I have had many people ask about trigger point dry needling as a treatment and how and why it works. Dry needling has been used, with great success, in the treatment of various cases involving soft tissue dysfunction and is something that I regularly implement in my treatment plans.
Dry needling utilises the insertion of very fine needles into muscle trigger points (TP’s) in order to elicit a healing response. In order to completely understand how dry needling is effective we must first look at TP’s themselves.
Trigger points, more commonly known as ‘knots’, are the band-like, painful points in muscles. Common features of TP’s, include being found in a taut band of muscle, being pressure sensitive and twitching when needled. On top of this, TP’s also have been shown to have increased electrical activity at rest. They also contain higher concentrations of inflammatory and pain-mediating cells, than regular muscle tissue (Shah et al, 2008).
There are two types of TP’s, active and latent. The main difference between the two is that active TP’s will reproduce the intensity and type of pain, which you feel when you have an ache, or pain. Whereas, you will only become aware of latent TP’s when they are poked or prodded.
So, active TP’s are clearly significant, but what about latent TP’s? Are they worth treating? Or should they be left alone because they are not truly causing a perceived issue yet? Taking a look at some of the evidence surrounding this paints a much clearer picture.
A study conducted by Xu et al (2010) identified the following conclusions:
- Non-painful pressure becomes sensitised and therefore painful, in tissue with latent TP’s as compared to normal tissue.
- Increased incidence of muscle cramping in tissue with latent TP’s
A separate study, by Lucas et al (2004), looked at muscle activation, in muscle containing trigger points. It was confirmed that latent TP’s altered the activation patterns of, not only the individual muscle, but those further along the limb too. Treatment, involving dry needling, which removes latent TP’s, resulted in normalisation of the activation patterns.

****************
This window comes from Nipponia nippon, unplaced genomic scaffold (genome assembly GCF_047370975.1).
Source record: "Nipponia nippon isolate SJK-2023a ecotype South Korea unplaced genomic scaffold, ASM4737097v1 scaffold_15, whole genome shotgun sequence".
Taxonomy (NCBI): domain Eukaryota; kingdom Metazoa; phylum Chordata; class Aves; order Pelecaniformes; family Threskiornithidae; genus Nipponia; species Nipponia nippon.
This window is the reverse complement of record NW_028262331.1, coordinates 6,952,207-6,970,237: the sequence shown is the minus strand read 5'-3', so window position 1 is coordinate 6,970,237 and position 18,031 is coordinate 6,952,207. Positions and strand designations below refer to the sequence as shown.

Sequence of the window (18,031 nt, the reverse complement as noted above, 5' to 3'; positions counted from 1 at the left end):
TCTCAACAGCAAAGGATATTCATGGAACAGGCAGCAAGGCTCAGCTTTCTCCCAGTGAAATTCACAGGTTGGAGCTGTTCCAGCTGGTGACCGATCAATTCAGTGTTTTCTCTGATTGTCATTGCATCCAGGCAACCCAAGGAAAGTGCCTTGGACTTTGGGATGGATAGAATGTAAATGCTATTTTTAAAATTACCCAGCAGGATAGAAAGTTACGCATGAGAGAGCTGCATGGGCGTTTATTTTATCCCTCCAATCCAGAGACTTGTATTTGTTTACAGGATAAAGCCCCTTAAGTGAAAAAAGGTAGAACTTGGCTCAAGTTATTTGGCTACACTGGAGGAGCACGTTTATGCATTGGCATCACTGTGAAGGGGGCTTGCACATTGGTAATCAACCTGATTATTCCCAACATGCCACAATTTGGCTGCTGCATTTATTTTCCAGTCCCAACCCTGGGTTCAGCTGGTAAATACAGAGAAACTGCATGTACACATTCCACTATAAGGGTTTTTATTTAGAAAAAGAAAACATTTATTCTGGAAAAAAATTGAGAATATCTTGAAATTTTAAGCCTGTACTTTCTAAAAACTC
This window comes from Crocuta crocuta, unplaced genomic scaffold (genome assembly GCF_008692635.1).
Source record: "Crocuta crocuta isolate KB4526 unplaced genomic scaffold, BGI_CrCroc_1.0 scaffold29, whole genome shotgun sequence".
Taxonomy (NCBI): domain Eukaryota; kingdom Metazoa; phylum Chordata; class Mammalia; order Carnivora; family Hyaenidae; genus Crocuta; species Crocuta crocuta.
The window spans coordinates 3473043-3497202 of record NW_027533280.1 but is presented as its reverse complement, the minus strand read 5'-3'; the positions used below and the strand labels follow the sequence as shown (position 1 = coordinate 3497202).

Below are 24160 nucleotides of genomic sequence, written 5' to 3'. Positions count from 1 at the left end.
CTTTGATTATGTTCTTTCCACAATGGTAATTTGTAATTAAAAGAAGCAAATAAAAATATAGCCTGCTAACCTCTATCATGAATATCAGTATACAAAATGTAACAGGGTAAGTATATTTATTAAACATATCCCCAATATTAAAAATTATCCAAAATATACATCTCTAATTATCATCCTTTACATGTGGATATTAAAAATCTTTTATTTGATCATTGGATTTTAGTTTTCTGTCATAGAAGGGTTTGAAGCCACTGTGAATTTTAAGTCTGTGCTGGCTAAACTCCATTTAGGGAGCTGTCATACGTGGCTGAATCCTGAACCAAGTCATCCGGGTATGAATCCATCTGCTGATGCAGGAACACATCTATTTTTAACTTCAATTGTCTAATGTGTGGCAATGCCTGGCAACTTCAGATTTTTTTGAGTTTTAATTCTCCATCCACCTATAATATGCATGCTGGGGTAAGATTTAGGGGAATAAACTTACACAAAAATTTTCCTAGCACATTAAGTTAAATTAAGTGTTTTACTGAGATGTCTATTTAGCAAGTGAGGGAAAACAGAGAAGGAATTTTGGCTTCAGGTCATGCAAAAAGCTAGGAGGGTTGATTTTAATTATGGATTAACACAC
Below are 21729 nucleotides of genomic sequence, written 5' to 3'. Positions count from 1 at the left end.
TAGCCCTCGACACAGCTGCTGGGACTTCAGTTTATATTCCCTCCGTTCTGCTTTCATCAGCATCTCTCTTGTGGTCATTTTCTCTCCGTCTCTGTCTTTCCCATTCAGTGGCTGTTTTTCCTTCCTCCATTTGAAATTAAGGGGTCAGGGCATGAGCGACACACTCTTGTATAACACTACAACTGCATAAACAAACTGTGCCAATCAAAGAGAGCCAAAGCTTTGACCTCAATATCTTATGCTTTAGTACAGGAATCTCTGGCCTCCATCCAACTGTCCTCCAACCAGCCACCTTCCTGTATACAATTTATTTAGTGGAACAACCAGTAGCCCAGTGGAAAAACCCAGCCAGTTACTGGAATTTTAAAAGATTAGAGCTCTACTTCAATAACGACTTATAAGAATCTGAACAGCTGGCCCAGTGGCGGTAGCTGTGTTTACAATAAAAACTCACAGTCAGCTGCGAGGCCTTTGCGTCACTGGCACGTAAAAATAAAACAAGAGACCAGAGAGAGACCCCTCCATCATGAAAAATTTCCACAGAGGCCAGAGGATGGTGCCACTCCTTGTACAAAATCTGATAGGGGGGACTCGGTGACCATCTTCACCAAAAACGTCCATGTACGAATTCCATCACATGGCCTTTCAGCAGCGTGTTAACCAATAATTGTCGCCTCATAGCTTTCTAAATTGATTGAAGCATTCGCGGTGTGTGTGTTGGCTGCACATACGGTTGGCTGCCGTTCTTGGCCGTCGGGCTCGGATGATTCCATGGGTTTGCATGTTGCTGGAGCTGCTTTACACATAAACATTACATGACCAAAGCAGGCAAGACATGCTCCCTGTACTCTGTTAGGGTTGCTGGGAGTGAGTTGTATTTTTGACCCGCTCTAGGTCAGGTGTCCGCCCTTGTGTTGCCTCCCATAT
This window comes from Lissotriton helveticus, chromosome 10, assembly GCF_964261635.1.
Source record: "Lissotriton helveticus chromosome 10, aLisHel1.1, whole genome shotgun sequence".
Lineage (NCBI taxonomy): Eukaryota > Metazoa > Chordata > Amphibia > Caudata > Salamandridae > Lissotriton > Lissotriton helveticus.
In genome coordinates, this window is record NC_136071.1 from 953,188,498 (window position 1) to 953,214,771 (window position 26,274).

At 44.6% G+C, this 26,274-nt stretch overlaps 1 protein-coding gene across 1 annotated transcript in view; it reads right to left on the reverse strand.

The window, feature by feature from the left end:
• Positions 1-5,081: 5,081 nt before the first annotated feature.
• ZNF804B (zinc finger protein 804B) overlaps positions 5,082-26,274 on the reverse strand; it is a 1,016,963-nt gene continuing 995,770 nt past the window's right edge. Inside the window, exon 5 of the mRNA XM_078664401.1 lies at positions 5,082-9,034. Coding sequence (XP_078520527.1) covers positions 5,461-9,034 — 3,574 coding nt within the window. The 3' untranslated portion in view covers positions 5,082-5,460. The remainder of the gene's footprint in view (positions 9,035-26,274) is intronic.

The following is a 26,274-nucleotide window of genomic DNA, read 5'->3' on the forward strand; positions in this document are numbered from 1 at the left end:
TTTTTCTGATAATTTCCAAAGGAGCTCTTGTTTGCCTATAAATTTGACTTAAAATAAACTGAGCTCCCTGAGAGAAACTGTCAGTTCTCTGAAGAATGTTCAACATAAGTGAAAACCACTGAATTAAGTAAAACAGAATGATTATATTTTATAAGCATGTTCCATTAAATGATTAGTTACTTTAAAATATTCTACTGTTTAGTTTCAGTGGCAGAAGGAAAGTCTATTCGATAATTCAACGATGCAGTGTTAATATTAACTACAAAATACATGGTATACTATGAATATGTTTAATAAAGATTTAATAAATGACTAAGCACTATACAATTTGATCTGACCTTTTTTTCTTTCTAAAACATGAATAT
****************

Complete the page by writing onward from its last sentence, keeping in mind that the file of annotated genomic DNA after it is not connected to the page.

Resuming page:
Finally, a study conducted by Ge, Arendt-Nielsen & Madeleine (2012) looked into latent TP’s again, but this time in their role in muscle fatigability. They found that latent TP’s accelerated the development of muscle fatigue!
These results suggest that latent TP’s, though not painful, have a significant impact on muscle timing, consistency of movement patterns and muscle fatigue. This certainly feeds back and has implications regarding function and performance.
Putting these pieces of research together builds a solid case for the treatment of latent TP’s, as well as justifying the role of regular assessment and treatment of both latent and active TP’s in the athletic population.
For those of you who made it this far, and are thinking “There is no way someone is sticking needles into me!” I would urge you to speak to a health care practitioner to get the full picture. They can explain the process and address any and all of your expectations from treatment. Plus, there have been a significant amount of studies looking into possible adverse reactions from dry needling, completed by professionals, and the conclusion is that safety is not an issue (Vincent et al, 2004).
That being said, if you decide it is not for you, there are plenty of other methods to achieve great results!
Disclaimer: NEVER attempt acupuncture or dry needling on yourself or anyone else unless you are a qualified and certified health practitioner. Though the risks are minute for professional’s, negative health consequences are likely if undertaken by an untrained individual.
by Jack Connelly (Roar Physiotherapist)